PTEN Pathway
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PTEN Pathway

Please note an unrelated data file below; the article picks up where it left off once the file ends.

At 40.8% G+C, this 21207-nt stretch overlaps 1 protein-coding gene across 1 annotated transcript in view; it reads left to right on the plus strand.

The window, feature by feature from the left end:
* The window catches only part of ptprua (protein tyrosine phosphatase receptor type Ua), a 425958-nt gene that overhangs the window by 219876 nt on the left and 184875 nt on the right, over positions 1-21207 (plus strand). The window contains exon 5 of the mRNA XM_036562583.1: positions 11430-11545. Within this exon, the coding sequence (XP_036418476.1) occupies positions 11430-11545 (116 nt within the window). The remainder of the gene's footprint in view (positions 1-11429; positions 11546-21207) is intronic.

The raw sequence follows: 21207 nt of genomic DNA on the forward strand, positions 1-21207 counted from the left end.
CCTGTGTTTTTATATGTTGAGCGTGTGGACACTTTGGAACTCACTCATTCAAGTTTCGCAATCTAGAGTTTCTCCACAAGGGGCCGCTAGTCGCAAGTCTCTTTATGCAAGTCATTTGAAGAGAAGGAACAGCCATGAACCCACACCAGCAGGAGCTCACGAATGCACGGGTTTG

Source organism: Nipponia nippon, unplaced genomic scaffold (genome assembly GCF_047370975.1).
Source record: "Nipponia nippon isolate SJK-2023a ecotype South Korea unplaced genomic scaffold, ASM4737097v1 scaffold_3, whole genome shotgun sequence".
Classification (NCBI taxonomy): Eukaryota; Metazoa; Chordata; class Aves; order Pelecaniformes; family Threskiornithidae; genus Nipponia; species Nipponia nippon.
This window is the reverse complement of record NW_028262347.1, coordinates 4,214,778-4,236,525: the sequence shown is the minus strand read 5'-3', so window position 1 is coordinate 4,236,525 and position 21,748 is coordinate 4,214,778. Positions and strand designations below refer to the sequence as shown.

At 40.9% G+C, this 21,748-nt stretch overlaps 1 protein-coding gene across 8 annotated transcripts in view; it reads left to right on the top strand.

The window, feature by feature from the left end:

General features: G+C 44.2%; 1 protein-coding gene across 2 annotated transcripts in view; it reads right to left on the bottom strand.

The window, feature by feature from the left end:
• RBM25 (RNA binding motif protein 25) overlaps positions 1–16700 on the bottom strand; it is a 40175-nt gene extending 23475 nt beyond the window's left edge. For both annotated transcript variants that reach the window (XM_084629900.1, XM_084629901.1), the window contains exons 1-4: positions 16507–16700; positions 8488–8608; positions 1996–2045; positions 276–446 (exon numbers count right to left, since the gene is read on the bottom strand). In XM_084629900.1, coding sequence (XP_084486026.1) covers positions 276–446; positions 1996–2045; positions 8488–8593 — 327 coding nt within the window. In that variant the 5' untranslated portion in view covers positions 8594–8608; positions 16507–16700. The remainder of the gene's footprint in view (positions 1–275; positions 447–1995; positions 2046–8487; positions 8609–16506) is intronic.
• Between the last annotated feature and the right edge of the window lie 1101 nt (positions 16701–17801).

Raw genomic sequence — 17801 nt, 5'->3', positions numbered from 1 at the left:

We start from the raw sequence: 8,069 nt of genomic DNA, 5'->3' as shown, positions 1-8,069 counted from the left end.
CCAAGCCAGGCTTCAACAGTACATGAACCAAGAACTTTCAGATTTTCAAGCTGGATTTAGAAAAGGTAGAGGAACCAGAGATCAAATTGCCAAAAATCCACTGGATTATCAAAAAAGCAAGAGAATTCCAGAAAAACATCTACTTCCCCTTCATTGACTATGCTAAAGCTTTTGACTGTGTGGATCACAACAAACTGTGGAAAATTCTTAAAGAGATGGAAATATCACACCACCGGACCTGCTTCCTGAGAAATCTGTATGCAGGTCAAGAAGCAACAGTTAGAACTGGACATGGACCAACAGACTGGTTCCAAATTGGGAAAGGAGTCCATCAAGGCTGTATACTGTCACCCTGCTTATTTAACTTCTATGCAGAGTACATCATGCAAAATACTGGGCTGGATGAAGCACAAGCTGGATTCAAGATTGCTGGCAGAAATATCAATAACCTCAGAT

Tumorigenesis is the result of abnormal activation of growth programs in the cells. Most oncogene and tumor suppressor gene products are components of signal transduction pathways that control cell cycle entry or exit, promote differentiation, sense DNA damage and initiate repair mechanisms, or regulate cell death programs. PTEN has recently been identified as one of the most frequently mutated tumor suppressors in human cancer that functions primarily as a cytoplasmic phosphatase to regulate crucial signal transduction pathways involving growth, adhesion, migration, invasion and apoptosis (Ref.1). It has been demonstrated to be involved in the regulation of a variety of phenotypes whereas its major function of tumour suppression is achieved by the downregulation of the oncogenic Akt/PKB (Protein Kinase-B) pathway (Ref.2 and 3). PTEN functions both as a dual specificity protein phosphatase and an inositol phospholipid phosphatase. Although it can dephosphorylate protein substrates such as FAK (Focal Adhesion Kinase) and the adapter protein SHC, PTEN predominant enzymatic activity appears to be the dephosphorylation of phosphoinositides: PI(3,4,5)P3 (Phosphatidylinositol 3,4,5-trisphosphate) and PI(3,4)P2 (Phosphatidylinositol 3,4-bisphosphate) at the D3 positions into PI(4,5)P2 (Phosphatidylinositol 4,5-bisphosphate) and PI(4)P (Phosphatidyl Inositol Phosphate) respectively, thus antagonizing the PI3K (Phosphatidylinositiol–3 Kinase) activation (Ref.4 and 5). Loss of PTEN function, either in murine ES (Embryonic Stem) cells or in human cancer cell lines, results in accumulation of PI(3,4,5)P3 and PI(3,4)P2 and the subsequent activation of its downstream effectors, such as PDK-1 (Phosphoinositide-Dependent Kiinase-1), Akt, Btk family tyrosine kinases, PKC (Protein Kinase-C), and GEFs (Guanine Nucleotide Exchange Factors) for the Rho family of small GTPases (Guanosine Triphosphatases): Rac1 and CDC42 (Ref.4). The PI3K-->Akt pathway is a well-known oncogenic signaling pathway activated in response to various Growth Factors and ECM (Extracellular Matrix) proteins. Extracellular interactions trigger signaling from Integrins and Growth Factor Receptors and PI3K is activated. On the other hand, accumulation of PI(4,5)P2 by PTEN leads to the activation of the molecular messengers: IP3 (Inositol Triphosphate) and DAG (Diacylglycerol). Recent evidence places the mTOR (Mammalian Target of Rapamycin) kinase downstream of the PI3K-->Akt signaling pathway, which is upregulated in multiple cancers because of loss of the PTEN. PTEN acts as an antagonist of cell survival by downregulating the Akt pathway through dephosphorylation and thus, inhibition of PI(3,4,5)P3. Maintenance of the PTEN tumor suppressor protein is required to modulate Akt activity and to concomitantly control the transcriptional activity of the anti-apoptotic transcription factor NF-KappaB (Nuclear Factor-KappaB) (Ref.6, and 7). PTEN suppresses migration of a variety of cell types, including primary human fibroblasts and tumor cells primarily due to its ability to dephosphorylate proteins rather than lipids. The regulation of cell migration and adhesion can be divided into two components: (1) a directionally persistent migratory component promoted by the FAK-->Pxn (Paxillin)-->p130CAS signaling pathway, which involves enhanced orientation of the actin cytoskeleton, increased focal contacts and directional migration; and (2) a random-motility component promoted by association of SHC with GRB2 (Growth Factor Receptor-bound Protein-2) and subsequent activation of the Ras-->Raf-->MEK1/2-->ERK1/2 pathway, which involves a modest increase in F-Actin levels, random orientation of the actin cytoskeleton and more random cell movement (Ref.8).It therefore emerges that the loss of PTEN activity may confer increased survival ability, proliferative potential, and invasive capacity on cells, and thereby may promote progression towards a more malignant phenotype (Ref.9 and 10). PTEN expression and function is regulated through the action of various proteins.It enhances p53 transactivation, a relationship that requires the interaction between PTEN and p53 and is PTEN Phosphatase independent. Specifically, PTEN may protect p53 from MDM2-mediated degradation, whereas p53 can enhance the transcription of PTEN. PTEN acts to protect p53 from MDM2-mediated degradation by the Proteasome (Ref.11 and 12). PTEN activity is also enhanced by the membrane-associated guanylate kinase family proteins with multiple PDZ domains: MAGI2 (Membrane Associated Guanylate Kinase, WW and PDZ Domain Containing-2) and MAGI3 (Membrane Associated Guanylate Kinase, WW and PDZ Domain Containing-3). PTEN binds to the PDZ domains MAGI2 and MAGI3 through an interaction between the PDZ-binding motif of PTEN and the second PDZ domain of MAGI-2. Thus, Both MAGI2 and MAGI3 enhance the ability of PTEN to suppress activation FAK, SHC and Akt, thus downregulating cell growth, survival and migration (Ref 13 and 14). The PTEN tumour suppressor is among the most commonly inactivated or mutated genes in human cancer. Mutations in the gene are frequent in glioblastomas, endometrial carcinoma, melanomas, and prostate cancer. Furthermore, three dominant inherited disorders: Cowden disease, Lhermitte-Duclos disease and Bannayan-Zonana syndrome, are linked to germ line mutations in PTEN (Ref.4). Elucidation of the PTEN pathway stands as a potentially important advance in molecular oncology and the tumor status of PTEN seems to be of utmost importance in determining and monitoring treatment of an array of malignancies when the PTEN pathway has to be targeted for therapeutic intervention using new and/or existing pharmacological agents (Ref.15).